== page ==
Hate long e-mails? Love Shortmail, the Twitter-esque e-mail service that caps all messages at 500 characters? Good news: they’ve just launched an iPhone App.
For those just now hearing about the service for the first time, Shortmail is an effort to make e-mail “concise, readable and conversational.” You sign into Shortmail with your Twitter account, and get an @shortmail.com address with a matching handle. If I signed in with my @Grg twitter name, for example, I would be firstname.lastname@example.org (Note: I’ve never signed in with that handle, so that address won’t work. Don’t e-mail me there.) You can then correspond with any other e-mail address in the world, with one twist: anything coming in or going out must be less than 500 characters.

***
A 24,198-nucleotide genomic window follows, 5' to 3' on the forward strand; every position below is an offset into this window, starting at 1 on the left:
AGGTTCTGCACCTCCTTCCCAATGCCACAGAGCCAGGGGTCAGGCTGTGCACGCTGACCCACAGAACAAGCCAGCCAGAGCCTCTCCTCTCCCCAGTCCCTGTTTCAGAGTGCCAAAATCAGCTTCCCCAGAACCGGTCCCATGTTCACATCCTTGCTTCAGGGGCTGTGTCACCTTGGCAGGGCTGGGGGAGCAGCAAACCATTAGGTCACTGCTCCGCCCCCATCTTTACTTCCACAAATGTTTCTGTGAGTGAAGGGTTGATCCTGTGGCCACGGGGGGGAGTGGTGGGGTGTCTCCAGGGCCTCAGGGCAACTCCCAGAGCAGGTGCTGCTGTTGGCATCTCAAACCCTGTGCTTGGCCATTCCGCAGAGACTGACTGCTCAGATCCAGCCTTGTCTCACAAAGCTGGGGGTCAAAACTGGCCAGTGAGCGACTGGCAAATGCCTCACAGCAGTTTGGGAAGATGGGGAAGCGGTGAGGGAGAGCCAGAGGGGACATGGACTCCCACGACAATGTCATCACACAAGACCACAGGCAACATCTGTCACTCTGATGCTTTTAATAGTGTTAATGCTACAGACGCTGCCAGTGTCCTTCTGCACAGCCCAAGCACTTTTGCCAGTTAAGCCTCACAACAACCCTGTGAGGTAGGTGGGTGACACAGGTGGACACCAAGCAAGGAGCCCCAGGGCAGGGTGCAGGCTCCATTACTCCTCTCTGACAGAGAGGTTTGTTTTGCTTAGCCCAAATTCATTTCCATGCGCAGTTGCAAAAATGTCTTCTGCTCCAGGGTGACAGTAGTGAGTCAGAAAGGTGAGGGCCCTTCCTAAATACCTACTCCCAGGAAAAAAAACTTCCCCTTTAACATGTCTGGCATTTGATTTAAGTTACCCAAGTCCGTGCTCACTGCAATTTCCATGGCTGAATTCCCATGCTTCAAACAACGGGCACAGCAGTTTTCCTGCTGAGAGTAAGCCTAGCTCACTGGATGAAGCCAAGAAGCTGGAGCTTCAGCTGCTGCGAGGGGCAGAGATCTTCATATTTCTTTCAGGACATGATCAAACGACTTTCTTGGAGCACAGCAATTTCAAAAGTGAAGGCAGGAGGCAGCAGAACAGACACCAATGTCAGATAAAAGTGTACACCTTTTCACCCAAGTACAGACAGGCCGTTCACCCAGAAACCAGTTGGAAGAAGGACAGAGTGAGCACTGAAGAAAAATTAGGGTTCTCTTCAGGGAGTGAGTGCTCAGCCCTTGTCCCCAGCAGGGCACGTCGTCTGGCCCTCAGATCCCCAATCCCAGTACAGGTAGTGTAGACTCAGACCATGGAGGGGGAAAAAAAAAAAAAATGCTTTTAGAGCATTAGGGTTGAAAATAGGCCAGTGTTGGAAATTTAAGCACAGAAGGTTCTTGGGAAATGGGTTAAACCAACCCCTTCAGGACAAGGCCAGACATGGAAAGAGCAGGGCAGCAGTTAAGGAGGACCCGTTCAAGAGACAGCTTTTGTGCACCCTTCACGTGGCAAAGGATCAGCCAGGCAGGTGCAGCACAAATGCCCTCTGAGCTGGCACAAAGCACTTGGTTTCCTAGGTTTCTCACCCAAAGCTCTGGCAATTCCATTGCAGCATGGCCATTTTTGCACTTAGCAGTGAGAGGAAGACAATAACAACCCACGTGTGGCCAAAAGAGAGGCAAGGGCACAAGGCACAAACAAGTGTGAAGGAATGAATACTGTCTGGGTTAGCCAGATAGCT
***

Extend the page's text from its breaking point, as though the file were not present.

Shortmail’s iOS app looks much more like an instant messaging client than an e-mail reader — which makes sense, given their focus on conversations. It’s light, it’s easy, and it might be enough to make me hate e-mail less.
With that said, I’m still not entirely convinced that Shortmail is the answer to all my woes. In the 20 minutes it’s taken me to write this post, I’ve received 8 new messages. None of them are “spam” in the classic sense (that is, they’re not trying to sell me pills and/or accessories for my man bits), but of the 8 there’s just 1 that I actually need and will read past the subject line. My problem with e-mail isn’t length — it’s quantity. (Plus, I’ve got to mention: their page explaining why the 500 character limit is so great comes in at just under 7,000 characters)